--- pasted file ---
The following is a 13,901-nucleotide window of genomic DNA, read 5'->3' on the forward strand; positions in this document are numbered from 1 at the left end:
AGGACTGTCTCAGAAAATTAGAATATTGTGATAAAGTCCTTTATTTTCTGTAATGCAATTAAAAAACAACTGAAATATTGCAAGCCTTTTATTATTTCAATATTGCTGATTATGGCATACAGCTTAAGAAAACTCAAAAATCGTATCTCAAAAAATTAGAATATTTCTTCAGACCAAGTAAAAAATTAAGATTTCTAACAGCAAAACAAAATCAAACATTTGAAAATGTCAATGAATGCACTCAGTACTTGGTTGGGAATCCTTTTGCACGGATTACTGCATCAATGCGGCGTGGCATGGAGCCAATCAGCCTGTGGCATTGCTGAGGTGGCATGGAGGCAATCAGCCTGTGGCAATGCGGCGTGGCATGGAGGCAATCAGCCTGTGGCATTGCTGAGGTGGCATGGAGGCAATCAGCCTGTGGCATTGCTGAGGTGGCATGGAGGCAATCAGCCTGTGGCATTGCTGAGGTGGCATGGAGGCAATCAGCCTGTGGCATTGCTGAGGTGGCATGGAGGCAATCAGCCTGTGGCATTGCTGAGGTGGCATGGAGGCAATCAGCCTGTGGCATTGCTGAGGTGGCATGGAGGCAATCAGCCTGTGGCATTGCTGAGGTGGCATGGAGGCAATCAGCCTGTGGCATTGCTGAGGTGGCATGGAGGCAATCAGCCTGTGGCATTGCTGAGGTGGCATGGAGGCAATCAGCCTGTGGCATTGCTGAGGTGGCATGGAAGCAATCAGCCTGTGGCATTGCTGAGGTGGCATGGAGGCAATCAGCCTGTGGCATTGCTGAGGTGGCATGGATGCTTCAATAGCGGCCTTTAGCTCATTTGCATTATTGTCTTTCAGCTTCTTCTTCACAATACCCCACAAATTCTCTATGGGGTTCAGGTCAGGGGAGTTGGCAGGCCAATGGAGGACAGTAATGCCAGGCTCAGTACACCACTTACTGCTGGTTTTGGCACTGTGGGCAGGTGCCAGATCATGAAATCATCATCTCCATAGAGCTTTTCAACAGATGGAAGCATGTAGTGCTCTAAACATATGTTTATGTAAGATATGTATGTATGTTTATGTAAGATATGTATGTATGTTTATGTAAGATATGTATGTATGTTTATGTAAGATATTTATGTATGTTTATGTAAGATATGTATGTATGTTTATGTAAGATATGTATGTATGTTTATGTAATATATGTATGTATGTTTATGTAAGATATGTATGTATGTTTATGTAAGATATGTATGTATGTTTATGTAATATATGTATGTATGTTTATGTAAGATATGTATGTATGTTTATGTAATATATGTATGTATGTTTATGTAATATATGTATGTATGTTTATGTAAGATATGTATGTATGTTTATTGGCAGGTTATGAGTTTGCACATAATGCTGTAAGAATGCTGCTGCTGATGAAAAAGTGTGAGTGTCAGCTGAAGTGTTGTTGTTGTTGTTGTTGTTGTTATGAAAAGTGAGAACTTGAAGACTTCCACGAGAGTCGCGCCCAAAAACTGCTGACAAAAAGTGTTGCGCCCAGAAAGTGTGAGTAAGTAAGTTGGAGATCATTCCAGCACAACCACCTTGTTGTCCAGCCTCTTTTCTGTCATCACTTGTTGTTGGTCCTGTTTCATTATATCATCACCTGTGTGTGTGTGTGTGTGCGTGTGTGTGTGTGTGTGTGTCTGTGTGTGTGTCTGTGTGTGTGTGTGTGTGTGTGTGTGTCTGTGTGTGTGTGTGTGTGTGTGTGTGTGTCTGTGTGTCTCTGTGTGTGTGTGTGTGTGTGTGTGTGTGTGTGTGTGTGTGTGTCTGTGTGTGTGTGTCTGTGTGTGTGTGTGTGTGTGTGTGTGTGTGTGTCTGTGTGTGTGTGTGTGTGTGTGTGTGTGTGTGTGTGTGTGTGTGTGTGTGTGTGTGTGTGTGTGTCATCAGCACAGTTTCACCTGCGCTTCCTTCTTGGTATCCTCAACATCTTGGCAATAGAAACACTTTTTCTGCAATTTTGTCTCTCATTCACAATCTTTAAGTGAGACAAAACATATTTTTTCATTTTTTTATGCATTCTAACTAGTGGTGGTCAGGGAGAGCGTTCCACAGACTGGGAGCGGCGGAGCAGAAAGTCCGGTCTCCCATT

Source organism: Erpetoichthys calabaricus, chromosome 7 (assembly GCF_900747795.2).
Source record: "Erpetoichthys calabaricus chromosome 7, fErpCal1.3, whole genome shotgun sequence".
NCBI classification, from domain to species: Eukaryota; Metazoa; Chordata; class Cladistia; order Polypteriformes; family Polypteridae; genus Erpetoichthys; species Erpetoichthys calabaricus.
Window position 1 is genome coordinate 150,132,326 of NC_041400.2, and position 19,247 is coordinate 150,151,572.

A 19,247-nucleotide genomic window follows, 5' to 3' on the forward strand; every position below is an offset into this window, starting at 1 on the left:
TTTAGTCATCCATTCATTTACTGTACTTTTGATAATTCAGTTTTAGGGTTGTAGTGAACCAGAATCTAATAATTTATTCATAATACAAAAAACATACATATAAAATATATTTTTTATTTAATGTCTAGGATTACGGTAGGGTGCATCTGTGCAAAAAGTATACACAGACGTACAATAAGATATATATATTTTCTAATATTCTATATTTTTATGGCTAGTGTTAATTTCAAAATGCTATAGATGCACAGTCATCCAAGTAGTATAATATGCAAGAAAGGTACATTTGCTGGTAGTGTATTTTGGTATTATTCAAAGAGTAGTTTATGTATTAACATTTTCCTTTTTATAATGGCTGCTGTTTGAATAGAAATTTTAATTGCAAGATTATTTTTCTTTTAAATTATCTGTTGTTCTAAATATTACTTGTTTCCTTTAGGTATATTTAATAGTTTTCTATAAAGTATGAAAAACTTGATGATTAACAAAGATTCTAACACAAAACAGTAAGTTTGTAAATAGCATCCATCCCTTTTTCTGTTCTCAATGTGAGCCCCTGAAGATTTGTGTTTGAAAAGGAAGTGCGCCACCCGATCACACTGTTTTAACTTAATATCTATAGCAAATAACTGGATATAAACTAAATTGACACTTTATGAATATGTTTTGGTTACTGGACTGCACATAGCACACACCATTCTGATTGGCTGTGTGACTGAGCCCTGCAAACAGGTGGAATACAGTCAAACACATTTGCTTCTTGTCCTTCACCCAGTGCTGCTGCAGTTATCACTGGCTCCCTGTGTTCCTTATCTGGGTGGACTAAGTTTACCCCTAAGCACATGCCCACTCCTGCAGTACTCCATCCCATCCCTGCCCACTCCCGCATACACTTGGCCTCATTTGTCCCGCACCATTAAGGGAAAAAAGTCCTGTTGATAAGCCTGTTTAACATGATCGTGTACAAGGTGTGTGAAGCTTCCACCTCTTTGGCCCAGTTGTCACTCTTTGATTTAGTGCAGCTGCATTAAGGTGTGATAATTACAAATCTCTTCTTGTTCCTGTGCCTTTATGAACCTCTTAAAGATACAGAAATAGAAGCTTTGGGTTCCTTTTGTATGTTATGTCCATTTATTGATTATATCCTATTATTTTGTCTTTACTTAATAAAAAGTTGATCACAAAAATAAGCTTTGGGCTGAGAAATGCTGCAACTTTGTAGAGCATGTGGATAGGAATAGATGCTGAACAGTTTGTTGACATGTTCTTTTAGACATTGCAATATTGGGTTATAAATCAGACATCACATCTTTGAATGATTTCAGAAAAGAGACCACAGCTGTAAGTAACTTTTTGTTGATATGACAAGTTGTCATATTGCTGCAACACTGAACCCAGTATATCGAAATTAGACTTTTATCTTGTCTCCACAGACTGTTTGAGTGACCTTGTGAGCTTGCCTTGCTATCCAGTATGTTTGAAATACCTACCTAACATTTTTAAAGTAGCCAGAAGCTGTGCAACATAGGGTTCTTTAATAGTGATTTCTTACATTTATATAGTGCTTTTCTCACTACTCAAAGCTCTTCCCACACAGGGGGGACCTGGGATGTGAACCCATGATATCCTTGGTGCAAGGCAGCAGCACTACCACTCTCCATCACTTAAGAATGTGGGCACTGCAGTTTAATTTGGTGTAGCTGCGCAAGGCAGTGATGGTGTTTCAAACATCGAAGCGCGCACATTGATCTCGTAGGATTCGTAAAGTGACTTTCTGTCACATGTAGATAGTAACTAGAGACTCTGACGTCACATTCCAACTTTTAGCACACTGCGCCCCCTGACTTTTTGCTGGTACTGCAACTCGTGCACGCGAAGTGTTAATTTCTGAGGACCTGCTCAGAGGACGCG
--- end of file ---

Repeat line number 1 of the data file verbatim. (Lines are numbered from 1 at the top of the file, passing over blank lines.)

The following is a 13,901-nucleotide window of genomic DNA, read 5'->3' on the forward strand; positions in this document are numbered from 1 at the left end: